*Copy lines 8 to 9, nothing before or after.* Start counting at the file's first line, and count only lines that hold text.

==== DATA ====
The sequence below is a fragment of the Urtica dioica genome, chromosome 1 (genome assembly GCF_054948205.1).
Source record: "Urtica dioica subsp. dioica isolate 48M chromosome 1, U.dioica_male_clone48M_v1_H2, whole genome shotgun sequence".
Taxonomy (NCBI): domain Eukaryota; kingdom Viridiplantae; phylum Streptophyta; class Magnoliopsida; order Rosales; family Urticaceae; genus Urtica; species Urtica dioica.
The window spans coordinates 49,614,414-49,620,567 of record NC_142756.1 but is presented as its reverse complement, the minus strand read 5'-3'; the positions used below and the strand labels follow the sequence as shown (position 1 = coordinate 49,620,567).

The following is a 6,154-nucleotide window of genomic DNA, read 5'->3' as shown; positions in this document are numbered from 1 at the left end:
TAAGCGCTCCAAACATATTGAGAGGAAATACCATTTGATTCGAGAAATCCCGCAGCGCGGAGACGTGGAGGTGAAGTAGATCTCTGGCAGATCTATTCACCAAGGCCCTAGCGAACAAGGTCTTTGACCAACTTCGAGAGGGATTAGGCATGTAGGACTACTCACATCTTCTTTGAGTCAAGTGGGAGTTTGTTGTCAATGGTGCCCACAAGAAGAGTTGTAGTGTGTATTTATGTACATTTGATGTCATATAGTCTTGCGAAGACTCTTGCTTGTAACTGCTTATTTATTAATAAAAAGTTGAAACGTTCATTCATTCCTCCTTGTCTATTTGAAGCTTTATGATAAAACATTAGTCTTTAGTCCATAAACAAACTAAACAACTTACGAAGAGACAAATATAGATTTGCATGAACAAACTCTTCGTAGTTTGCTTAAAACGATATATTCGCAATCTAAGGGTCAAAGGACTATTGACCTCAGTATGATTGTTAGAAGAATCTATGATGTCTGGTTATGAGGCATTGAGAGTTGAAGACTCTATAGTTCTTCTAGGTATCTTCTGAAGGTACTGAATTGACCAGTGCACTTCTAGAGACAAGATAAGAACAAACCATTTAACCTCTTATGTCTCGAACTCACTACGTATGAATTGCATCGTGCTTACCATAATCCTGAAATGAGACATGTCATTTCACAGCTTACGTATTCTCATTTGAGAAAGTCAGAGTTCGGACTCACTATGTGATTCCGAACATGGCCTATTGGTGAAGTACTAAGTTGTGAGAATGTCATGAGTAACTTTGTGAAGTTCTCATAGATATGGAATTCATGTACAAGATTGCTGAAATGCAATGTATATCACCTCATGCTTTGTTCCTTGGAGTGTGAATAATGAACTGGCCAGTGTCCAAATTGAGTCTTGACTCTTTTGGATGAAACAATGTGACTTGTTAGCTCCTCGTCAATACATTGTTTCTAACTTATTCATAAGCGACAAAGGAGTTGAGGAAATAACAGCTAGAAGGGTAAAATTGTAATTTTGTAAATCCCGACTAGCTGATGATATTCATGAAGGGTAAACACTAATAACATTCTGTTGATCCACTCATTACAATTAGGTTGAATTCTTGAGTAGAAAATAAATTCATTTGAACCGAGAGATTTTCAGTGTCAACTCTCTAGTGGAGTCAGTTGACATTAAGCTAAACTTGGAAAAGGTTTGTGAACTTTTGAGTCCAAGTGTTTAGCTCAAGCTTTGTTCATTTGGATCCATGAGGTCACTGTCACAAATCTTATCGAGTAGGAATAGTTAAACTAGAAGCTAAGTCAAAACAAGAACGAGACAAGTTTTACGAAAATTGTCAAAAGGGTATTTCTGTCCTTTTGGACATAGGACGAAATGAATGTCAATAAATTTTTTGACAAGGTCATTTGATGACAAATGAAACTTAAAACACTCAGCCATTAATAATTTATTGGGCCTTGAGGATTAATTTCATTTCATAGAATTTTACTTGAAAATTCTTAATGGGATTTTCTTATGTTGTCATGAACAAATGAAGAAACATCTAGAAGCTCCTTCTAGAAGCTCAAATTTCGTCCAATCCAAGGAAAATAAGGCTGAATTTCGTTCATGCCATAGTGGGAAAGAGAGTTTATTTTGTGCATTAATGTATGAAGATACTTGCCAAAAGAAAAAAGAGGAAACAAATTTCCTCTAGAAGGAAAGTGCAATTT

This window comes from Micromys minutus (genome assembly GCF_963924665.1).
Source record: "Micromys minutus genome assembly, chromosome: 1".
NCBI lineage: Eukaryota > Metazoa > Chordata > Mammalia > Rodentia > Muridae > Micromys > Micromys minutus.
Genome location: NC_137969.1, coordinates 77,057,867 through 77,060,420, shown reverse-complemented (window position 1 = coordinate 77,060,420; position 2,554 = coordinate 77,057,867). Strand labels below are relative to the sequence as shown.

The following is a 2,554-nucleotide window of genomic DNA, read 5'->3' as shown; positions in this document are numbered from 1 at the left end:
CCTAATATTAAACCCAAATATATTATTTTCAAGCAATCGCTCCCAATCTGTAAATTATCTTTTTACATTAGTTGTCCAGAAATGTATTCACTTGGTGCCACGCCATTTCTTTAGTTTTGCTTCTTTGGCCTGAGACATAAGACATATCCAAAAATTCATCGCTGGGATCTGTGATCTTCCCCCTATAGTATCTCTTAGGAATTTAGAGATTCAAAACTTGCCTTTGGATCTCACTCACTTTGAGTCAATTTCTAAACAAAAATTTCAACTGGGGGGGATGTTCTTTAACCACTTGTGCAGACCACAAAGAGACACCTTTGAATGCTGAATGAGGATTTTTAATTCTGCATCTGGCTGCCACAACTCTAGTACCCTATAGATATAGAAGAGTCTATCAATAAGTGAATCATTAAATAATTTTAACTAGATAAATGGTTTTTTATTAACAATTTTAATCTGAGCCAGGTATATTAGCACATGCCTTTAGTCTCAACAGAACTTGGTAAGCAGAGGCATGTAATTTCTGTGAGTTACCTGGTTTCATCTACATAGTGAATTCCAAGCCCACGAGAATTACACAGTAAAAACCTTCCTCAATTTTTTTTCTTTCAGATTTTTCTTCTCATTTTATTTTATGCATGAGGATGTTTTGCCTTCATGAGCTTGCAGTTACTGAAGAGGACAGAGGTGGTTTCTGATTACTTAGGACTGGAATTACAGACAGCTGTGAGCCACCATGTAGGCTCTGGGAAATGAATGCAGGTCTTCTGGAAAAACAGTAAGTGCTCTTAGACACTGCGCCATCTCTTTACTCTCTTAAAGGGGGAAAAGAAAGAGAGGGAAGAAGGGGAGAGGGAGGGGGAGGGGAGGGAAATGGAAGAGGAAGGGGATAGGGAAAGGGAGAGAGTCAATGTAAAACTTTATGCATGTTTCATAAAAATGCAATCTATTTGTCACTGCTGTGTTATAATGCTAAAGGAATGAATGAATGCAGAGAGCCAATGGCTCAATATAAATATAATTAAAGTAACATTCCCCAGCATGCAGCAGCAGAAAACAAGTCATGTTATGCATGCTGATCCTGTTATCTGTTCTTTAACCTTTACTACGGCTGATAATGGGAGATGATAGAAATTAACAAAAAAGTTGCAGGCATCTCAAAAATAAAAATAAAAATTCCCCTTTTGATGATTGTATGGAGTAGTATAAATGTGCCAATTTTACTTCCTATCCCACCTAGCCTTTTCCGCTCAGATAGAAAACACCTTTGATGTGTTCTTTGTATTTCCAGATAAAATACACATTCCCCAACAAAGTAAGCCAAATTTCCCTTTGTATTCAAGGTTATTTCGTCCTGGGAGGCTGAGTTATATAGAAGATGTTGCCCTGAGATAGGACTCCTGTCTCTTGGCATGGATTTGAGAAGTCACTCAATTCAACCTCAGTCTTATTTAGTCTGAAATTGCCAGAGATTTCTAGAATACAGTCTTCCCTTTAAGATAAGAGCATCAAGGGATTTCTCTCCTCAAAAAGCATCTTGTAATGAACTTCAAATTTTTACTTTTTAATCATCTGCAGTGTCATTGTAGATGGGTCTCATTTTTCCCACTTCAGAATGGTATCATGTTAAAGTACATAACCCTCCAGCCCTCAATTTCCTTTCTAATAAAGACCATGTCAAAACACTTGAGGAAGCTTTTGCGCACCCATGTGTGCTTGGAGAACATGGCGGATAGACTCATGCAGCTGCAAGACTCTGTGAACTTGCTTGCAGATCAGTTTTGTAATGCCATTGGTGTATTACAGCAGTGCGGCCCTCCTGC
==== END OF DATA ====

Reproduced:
Source record: "Micromys minutus genome assembly, chromosome: 1".
NCBI lineage: Eukaryota > Metazoa > Chordata > Mammalia > Rodentia > Muridae > Micromys > Micromys minutus.